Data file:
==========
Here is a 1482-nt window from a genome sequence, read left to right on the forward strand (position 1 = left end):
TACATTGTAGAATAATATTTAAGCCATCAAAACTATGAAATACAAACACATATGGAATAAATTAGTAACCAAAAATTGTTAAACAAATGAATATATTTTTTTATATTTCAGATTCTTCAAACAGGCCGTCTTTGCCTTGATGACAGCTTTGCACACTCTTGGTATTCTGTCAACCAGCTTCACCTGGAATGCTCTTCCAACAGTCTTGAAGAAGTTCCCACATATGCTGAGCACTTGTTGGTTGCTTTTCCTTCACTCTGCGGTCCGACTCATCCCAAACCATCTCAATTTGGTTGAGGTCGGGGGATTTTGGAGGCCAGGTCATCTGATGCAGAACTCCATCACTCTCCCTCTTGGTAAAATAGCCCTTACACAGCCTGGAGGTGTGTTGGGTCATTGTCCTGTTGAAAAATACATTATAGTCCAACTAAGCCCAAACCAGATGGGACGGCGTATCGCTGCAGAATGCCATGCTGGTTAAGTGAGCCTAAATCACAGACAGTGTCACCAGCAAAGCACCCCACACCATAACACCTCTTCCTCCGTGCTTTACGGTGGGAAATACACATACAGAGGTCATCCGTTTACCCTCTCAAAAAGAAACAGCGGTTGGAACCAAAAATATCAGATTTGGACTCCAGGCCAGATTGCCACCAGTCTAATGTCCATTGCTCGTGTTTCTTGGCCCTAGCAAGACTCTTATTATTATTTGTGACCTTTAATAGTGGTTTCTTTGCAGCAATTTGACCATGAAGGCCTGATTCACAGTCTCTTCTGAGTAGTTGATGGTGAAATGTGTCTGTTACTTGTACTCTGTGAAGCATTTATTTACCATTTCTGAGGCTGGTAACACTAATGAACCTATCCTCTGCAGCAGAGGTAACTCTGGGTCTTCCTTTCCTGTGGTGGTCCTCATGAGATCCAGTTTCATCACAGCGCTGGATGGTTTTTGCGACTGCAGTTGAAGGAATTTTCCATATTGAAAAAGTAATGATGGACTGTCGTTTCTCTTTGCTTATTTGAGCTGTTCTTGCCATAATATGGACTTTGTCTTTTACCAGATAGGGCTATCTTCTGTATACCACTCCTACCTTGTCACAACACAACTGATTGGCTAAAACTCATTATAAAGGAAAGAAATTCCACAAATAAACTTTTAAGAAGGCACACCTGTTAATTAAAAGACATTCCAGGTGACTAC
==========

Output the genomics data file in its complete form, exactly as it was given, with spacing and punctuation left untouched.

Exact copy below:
Here is a 1482-nt window from a genome sequence, read left to right on the forward strand (position 1 = left end):
TACATTGTAGAATAATATTTAAGCCATCAAAACTATGAAATACAAACACATATGGAATAAATTAGTAACCAAAAATTGTTAAACAAATGAATATATTTTTTTATATTTCAGATTCTTCAAACAGGCCGTCTTTGCCTTGATGACAGCTTTGCACACTCTTGGTATTCTGTCAACCAGCTTCACCTGGAATGCTCTTCCAACAGTCTTGAAGAAGTTCCCACATATGCTGAGCACTTGTTGGTTGCTTTTCCTTCACTCTGCGGTCCGACTCATCCCAAACCATCTCAATTTGGTTGAGGTCGGGGGATTTTGGAGGCCAGGTCATCTGATGCAGAACTCCATCACTCTCCCTCTTGGTAAAATAGCCCTTACACAGCCTGGAGGTGTGTTGGGTCATTGTCCTGTTGAAAAATACATTATAGTCCAACTAAGCCCAAACCAGATGGGACGGCGTATCGCTGCAGAATGCCATGCTGGTTAAGTGAGCCTAAATCACAGACAGTGTCACCAGCAAAGCACCCCACACCATAACACCTCTTCCTCCGTGCTTTACGGTGGGAAATACACATACAGAGGTCATCCGTTTACCCTCTCAAAAAGAAACAGCGGTTGGAACCAAAAATATCAGATTTGGACTCCAGGCCAGATTGCCACCAGTCTAATGTCCATTGCTCGTGTTTCTTGGCCCTAGCAAGACTCTTATTATTATTTGTGACCTTTAATAGTGGTTTCTTTGCAGCAATTTGACCATGAAGGCCTGATTCACAGTCTCTTCTGAGTAGTTGATGGTGAAATGTGTCTGTTACTTGTACTCTGTGAAGCATTTATTTACCATTTCTGAGGCTGGTAACACTAATGAACCTATCCTCTGCAGCAGAGGTAACTCTGGGTCTTCCTTTCCTGTGGTGGTCCTCATGAGATCCAGTTTCATCACAGCGCTGGATGGTTTTTGCGACTGCAGTTGAAGGAATTTTCCATATTGAAAAAGTAATGATGGACTGTCGTTTCTCTTTGCTTATTTGAGCTGTTCTTGCCATAATATGGACTTTGTCTTTTACCAGATAGGGCTATCTTCTGTATACCACTCCTACCTTGTCACAACACAACTGATTGGCTAAAACTCATTATAAAGGAAAGAAATTCCACAAATAAACTTTTAAGAAGGCACACCTGTTAATTAAAAGACATTCCAGGTGACTAC